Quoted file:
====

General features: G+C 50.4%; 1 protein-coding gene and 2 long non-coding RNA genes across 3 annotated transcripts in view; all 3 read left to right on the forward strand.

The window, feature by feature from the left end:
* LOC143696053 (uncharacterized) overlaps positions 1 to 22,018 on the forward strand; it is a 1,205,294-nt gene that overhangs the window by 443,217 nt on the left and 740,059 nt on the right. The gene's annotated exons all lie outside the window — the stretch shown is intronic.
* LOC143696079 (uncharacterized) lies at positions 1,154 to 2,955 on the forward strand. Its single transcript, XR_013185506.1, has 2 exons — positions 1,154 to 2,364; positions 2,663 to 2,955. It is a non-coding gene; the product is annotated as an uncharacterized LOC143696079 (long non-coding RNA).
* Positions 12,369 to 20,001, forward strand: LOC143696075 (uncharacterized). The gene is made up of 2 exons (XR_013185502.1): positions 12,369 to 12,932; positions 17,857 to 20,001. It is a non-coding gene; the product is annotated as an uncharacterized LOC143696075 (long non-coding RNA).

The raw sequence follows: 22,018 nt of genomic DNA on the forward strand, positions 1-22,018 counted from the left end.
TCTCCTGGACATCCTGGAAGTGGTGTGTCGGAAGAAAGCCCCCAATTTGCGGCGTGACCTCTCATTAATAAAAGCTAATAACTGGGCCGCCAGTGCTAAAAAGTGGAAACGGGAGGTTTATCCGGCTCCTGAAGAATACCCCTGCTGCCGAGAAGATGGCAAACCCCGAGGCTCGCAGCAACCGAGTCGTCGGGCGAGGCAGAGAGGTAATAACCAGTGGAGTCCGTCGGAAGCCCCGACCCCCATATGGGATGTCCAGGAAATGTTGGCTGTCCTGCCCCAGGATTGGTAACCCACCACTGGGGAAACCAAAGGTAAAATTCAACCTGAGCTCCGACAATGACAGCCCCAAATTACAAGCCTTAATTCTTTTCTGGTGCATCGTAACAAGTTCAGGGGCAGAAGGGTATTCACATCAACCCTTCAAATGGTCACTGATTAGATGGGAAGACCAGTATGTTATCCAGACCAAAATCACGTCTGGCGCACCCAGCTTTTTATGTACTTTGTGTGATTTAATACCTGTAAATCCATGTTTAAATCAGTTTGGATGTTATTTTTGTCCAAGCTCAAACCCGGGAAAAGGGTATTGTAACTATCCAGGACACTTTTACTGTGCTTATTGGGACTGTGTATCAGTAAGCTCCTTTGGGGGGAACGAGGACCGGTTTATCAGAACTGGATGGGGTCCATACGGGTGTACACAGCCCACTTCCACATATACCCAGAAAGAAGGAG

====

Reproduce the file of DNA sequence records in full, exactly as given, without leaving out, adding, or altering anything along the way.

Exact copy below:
General features: G+C 50.4%; 1 protein-coding gene and 2 long non-coding RNA genes across 3 annotated transcripts in view; all 3 read left to right on the forward strand.

The window, feature by feature from the left end:
* LOC143696053 (uncharacterized) overlaps positions 1 to 22,018 on the forward strand; it is a 1,205,294-nt gene that overhangs the window by 443,217 nt on the left and 740,059 nt on the right. The gene's annotated exons all lie outside the window — the stretch shown is intronic.
* LOC143696079 (uncharacterized) lies at positions 1,154 to 2,955 on the forward strand. Its single transcript, XR_013185506.1, has 2 exons — positions 1,154 to 2,364; positions 2,663 to 2,955. It is a non-coding gene; the product is annotated as an uncharacterized LOC143696079 (long non-coding RNA).
* Positions 12,369 to 20,001, forward strand: LOC143696075 (uncharacterized). The gene is made up of 2 exons (XR_013185502.1): positions 12,369 to 12,932; positions 17,857 to 20,001. It is a non-coding gene; the product is annotated as an uncharacterized LOC143696075 (long non-coding RNA).

The raw sequence follows: 22,018 nt of genomic DNA on the forward strand, positions 1-22,018 counted from the left end.
TCTCCTGGACATCCTGGAAGTGGTGTGTCGGAAGAAAGCCCCCAATTTGCGGCGTGACCTCTCATTAATAAAAGCTAATAACTGGGCCGCCAGTGCTAAAAAGTGGAAACGGGAGGTTTATCCGGCTCCTGAAGAATACCCCTGCTGCCGAGAAGATGGCAAACCCCGAGGCTCGCAGCAACCGAGTCGTCGGGCGAGGCAGAGAGGTAATAACCAGTGGAGTCCGTCGGAAGCCCCGACCCCCATATGGGATGTCCAGGAAATGTTGGCTGTCCTGCCCCAGGATTGGTAACCCACCACTGGGGAAACCAAAGGTAAAATTCAACCTGAGCTCCGACAATGACAGCCCCAAATTACAAGCCTTAATTCTTTTCTGGTGCATCGTAACAAGTTCAGGGGCAGAAGGGTATTCACATCAACCCTTCAAATGGTCACTGATTAGATGGGAAGACCAGTATGTTATCCAGACCAAAATCACGTCTGGCGCACCCAGCTTTTTATGTACTTTGTGTGATTTAATACCTGTAAATCCATGTTTAAATCAGTTTGGATGTTATTTTTGTCCAAGCTCAAACCCGGGAAAAGGGTATTGTAACTATCCAGGACACTTTTACTGTGCTTATTGGGACTGTGTATCAGTAAGCTCCTTTGGGGGGAACGAGGACCGGTTTATCAGAACTGGATGGGGTCCATACGGGTGTACACAGCCCACTTCCACATATACCCAGAAAGAAGGAG